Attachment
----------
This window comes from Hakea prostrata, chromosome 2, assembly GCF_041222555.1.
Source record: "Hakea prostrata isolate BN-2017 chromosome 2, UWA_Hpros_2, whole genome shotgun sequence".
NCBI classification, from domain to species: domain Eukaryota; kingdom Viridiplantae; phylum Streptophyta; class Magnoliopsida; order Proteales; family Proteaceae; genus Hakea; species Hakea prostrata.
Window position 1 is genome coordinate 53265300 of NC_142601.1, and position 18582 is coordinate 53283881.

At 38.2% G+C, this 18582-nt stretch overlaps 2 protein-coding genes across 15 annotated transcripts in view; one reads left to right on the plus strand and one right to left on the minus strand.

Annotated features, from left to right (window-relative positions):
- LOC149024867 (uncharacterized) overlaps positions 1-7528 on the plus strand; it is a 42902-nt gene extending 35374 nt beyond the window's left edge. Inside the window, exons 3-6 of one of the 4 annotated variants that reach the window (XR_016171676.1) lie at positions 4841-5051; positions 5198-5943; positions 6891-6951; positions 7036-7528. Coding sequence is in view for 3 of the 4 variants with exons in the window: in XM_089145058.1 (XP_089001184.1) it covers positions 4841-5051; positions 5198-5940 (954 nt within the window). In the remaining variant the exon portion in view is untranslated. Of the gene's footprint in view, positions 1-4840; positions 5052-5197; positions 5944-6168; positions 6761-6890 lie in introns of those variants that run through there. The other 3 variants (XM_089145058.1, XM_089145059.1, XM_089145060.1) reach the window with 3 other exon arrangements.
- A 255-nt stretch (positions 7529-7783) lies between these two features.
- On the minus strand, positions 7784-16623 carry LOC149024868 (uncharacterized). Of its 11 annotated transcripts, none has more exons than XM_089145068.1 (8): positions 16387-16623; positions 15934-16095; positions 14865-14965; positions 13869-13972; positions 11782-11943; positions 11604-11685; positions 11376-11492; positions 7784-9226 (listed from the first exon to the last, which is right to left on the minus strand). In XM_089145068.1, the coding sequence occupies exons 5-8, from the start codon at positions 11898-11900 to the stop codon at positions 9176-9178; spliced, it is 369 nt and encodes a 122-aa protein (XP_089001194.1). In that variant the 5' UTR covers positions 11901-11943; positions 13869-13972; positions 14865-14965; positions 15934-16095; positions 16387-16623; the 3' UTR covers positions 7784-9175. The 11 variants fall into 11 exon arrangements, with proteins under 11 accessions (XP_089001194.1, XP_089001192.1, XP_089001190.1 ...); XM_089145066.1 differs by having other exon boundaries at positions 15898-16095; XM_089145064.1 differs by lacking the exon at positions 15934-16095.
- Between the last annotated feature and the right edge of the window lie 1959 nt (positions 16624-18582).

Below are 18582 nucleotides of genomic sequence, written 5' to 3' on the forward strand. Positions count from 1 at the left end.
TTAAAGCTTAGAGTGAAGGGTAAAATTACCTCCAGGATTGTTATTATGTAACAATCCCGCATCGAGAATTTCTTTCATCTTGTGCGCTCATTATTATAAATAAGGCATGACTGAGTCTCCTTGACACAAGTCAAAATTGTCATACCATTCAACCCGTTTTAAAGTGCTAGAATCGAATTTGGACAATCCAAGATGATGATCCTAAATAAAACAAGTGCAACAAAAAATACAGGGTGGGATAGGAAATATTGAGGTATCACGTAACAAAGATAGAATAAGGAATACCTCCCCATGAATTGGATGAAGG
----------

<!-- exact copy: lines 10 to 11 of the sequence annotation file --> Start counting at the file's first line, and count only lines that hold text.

- Between the last annotated feature and the right edge of the window lie 1959 nt (positions 16624-18582).

Below are 18582 nucleotides of genomic sequence, written 5' to 3' on the forward strand. Positions count from 1 at the left end.